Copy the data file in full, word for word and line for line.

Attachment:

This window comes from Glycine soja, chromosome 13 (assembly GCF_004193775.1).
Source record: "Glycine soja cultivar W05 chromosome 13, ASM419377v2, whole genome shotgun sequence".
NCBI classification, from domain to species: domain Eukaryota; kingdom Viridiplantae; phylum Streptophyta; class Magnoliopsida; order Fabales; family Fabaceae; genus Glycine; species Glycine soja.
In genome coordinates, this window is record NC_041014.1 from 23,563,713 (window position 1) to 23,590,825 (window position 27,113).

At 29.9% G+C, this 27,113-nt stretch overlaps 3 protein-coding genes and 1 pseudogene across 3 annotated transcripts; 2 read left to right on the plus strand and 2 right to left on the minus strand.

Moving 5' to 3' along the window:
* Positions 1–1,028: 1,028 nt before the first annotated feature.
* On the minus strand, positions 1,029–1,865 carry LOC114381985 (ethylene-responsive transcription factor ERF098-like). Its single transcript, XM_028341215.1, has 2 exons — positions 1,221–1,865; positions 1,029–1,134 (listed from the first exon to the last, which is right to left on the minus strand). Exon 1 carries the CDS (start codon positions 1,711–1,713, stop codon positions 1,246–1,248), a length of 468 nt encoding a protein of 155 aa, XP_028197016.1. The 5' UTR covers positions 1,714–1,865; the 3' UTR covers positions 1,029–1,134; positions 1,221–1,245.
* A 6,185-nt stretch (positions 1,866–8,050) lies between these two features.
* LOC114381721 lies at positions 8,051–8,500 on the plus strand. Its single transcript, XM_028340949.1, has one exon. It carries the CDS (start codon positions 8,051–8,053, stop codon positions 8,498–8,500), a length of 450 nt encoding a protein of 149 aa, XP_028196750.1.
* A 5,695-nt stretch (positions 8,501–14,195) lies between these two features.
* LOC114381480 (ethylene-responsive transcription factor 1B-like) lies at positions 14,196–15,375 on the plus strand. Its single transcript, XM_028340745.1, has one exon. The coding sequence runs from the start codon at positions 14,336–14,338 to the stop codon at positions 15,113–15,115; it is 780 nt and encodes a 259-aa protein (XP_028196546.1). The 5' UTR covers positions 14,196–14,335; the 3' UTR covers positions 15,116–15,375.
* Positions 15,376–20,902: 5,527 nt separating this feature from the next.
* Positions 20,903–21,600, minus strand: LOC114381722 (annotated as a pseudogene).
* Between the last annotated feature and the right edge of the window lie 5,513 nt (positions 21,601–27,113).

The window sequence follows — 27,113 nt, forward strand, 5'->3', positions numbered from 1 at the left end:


This window comes from Glycine soja, chromosome 13 (assembly GCF_004193775.1).
Source record: "Glycine soja cultivar W05 chromosome 13, ASM419377v2, whole genome shotgun sequence".
NCBI classification, from domain to species: domain Eukaryota; kingdom Viridiplantae; phylum Streptophyta; class Magnoliopsida; order Fabales; family Fabaceae; genus Glycine; species Glycine soja.
In genome coordinates, this window is record NC_041014.1 from 23,563,713 (window position 1) to 23,590,825 (window position 27,113).

At 29.9% G+C, this 27,113-nt stretch overlaps 3 protein-coding genes and 1 pseudogene across 3 annotated transcripts; 2 read left to right on the plus strand and 2 right to left on the minus strand.

Moving 5' to 3' along the window:
* Positions 1–1,028: 1,028 nt before the first annotated feature.
* On the minus strand, positions 1,029–1,865 carry LOC114381985 (ethylene-responsive transcription factor ERF098-like). Its single transcript, XM_028341215.1, has 2 exons — positions 1,221–1,865; positions 1,029–1,134 (listed from the first exon to the last, which is right to left on the minus strand). Exon 1 carries the CDS (start codon positions 1,711–1,713, stop codon positions 1,246–1,248), a length of 468 nt encoding a protein of 155 aa, XP_028197016.1. The 5' UTR covers positions 1,714–1,865; the 3' UTR covers positions 1,029–1,134; positions 1,221–1,245.
* A 6,185-nt stretch (positions 1,866–8,050) lies between these two features.
* LOC114381721 lies at positions 8,051–8,500 on the plus strand. Its single transcript, XM_028340949.1, has one exon. It carries the CDS (start codon positions 8,051–8,053, stop codon positions 8,498–8,500), a length of 450 nt encoding a protein of 149 aa, XP_028196750.1.
* A 5,695-nt stretch (positions 8,501–14,195) lies between these two features.
* LOC114381480 (ethylene-responsive transcription factor 1B-like) lies at positions 14,196–15,375 on the plus strand. Its single transcript, XM_028340745.1, has one exon. The coding sequence runs from the start codon at positions 14,336–14,338 to the stop codon at positions 15,113–15,115; it is 780 nt and encodes a 259-aa protein (XP_028196546.1). The 5' UTR covers positions 14,196–14,335; the 3' UTR covers positions 15,116–15,375.
* Positions 15,376–20,902: 5,527 nt separating this feature from the next.
* Positions 20,903–21,600, minus strand: LOC114381722 (annotated as a pseudogene).
* Between the last annotated feature and the right edge of the window lie 5,513 nt (positions 21,601–27,113).

The window sequence follows — 27,113 nt, forward strand, 5'->3', positions numbered from 1 at the left end: